Men who have sex with men (MSM) constitute a substantial proportion of the Indian HIV-seropositive population. The incidence of human papillomavirus (HPV)-related malignancies and their precursor lesions is increased in HIV-seropositive MSM including cancers of the anus and penis. We recently completed a cross-sectional study of HPV infection in 300 HIV-seropositive MSM at Humsafar Trust in Mumbai and Christian Medical College (CMC) in Vellore and showed that the prevalence of anogenital HPV infection in this population is very high. However, little is known of the incidence of anogenital HPV- associated disease in this population. We now propose to extend our cross-sectional analysis to study the incidence of anogenital HPV infection and HPV-associated disease in 246 Indian HIV-seropositive MSM.
Our specific aims are: 1) Determine the prevalence and incidence of HPV-associated premalignant lesions in the anus and penis in Indian HIV-seropositive men MSM;2) Describe risk factors for prevalent premalignant lesions in the anus and penis in Indian HIV-seropositive MSM;and 3) Describe the incidence of penile and anal HPV infection in Indian HIV-seropositive MSM. Men will be followed over one year at 6-month intervals for a total of 3 visits. At each visit 123 HIV-seropositive men at each site will be administered a questionnaire. HPV DNA samples will be collected from the anus and penis. Blood will be obtained for CD4+ at all visits and HIV viral load levels at baseline and 12 months. Anal cytology and high resolution anoscopy will be performed with biopsy of visible anal lesions. Penile exams and biopsies will also be performed. HPV DNA testing will be performed at CMC Vellore. Training and quality assurance will be performed at the UCSF. Data from this study will be important for the care of both men and women in India overall, since many Indian MSM have female sexual partners, and HIV-seropositive men may serve as a bridge population to women. Knowledge of HPV-related precancerous disease will be important to planning cancer prevention efforts in HIV-seropositive individuals in India since these HPV-related cancers may be preventable. Data on HPV infection will contribute to the development of optimal next-generation vaccines. This study builds upon a growing collaboration between UCSF, CMC Vellore, Humsafar Trust and the AIDS Malignancy Consortium. It will lead to capacity-building and many additional studies of HPV and associated diseases in India.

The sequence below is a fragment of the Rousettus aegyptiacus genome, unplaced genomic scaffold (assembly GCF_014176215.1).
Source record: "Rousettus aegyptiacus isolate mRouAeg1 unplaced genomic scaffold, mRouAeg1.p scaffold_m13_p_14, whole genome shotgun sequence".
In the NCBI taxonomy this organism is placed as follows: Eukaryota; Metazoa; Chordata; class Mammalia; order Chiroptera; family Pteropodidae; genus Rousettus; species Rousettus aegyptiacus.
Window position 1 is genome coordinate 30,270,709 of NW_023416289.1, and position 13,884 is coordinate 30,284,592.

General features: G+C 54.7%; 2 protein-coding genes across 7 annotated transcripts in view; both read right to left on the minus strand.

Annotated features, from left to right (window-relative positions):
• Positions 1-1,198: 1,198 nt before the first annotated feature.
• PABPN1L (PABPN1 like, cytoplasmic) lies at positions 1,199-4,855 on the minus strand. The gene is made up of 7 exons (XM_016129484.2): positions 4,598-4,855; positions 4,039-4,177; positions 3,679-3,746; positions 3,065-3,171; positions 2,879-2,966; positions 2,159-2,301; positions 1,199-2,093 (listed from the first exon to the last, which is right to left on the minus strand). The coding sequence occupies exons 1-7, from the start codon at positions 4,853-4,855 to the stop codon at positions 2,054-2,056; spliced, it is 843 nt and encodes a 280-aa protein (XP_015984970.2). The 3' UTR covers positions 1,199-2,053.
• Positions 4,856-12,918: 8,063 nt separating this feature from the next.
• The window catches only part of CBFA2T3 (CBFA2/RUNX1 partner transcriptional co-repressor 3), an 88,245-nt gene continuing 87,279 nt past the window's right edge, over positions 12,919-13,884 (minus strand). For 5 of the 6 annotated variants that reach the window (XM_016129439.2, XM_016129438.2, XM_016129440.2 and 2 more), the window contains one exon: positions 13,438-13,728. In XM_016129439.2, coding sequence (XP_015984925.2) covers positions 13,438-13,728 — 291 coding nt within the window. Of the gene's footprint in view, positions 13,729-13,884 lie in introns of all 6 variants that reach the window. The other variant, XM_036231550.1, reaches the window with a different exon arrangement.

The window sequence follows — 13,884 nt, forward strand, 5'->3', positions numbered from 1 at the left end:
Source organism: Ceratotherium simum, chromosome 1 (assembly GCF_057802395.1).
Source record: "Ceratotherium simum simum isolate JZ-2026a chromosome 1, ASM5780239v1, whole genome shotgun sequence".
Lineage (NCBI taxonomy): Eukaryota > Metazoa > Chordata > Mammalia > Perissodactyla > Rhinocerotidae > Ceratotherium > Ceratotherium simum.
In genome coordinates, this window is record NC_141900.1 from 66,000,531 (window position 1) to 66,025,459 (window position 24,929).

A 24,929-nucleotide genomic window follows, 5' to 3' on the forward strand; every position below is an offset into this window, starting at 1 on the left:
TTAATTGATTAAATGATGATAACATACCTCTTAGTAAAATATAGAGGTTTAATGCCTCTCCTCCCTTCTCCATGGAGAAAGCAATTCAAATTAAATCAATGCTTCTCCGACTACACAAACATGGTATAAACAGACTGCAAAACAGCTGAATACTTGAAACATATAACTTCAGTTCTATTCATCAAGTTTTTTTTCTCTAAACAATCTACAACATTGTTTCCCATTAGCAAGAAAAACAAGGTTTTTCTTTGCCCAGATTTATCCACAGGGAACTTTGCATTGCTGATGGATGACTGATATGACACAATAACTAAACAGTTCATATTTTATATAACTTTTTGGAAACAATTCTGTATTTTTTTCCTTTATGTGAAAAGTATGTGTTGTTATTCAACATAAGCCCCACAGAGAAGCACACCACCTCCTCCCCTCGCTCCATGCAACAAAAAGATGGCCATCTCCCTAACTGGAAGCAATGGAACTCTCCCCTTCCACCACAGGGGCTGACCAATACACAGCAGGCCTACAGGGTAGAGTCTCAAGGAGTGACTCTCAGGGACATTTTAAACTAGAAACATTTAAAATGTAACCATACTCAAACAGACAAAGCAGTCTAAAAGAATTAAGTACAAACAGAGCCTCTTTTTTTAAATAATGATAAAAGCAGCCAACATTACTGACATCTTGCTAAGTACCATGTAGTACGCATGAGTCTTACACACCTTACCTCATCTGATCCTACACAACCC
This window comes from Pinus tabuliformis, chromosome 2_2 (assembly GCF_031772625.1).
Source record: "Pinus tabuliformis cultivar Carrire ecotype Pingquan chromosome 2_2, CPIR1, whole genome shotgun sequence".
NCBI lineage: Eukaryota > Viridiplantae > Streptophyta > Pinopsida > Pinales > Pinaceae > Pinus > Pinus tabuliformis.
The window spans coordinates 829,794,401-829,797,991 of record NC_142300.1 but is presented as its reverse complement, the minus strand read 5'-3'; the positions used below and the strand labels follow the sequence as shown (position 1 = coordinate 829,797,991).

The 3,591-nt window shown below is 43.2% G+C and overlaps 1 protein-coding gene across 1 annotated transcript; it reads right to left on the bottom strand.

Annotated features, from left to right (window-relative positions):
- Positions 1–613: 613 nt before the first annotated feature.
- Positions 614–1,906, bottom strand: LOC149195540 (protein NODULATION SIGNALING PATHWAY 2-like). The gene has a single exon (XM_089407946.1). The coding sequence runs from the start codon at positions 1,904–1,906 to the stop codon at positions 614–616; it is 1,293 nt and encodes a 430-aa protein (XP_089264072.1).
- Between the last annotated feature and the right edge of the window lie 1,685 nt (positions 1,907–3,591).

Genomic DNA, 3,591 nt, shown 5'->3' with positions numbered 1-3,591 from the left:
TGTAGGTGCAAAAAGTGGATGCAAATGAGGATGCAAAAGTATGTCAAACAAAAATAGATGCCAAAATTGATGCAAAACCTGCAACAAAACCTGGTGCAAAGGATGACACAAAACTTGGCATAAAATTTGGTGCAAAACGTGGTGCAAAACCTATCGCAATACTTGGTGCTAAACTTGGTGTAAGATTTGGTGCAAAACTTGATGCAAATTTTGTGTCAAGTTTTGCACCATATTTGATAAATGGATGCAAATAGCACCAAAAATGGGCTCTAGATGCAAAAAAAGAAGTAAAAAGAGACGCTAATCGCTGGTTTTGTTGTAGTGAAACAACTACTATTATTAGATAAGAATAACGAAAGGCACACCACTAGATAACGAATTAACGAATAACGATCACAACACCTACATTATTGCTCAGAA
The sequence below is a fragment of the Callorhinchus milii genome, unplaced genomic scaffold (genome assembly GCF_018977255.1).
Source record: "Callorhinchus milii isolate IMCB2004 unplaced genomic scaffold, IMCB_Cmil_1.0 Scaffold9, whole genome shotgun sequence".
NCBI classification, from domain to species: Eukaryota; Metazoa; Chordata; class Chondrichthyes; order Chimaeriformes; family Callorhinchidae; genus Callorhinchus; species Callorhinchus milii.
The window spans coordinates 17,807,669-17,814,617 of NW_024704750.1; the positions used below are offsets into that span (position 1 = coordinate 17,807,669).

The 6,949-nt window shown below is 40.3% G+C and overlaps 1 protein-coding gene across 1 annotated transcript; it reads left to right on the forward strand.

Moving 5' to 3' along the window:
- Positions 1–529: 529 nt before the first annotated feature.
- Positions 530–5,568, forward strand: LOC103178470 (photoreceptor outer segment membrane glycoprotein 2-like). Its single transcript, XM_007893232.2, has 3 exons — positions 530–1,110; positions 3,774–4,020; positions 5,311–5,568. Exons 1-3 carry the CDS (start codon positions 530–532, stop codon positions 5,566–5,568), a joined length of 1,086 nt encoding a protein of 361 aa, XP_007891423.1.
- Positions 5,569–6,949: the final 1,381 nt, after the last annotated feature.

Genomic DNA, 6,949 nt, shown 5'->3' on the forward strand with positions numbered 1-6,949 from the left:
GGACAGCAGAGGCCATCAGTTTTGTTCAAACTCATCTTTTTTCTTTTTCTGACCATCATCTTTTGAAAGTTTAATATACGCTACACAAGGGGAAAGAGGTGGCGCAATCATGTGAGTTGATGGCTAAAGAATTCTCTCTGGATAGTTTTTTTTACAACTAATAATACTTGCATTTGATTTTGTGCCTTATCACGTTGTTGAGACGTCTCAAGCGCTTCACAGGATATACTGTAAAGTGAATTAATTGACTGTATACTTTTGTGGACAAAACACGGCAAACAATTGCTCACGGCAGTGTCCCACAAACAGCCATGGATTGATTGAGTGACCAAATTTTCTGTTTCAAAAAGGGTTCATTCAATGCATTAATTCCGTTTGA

The incidence of human papillomavirus (HPV)-related cancers is likely to be increased among Indian HIV-seropositive men who have sex with men (MSM) and we have shown that anogenital HPV infection is very common among Indian HIV-seropositive MSM. However, nothing is known about HPV-related disease including precancerous lesions in this population and since these cancers may be preventable, we will determine how common these lesions are, learn about risk factors, and determine how commonly they develop over a one-year period.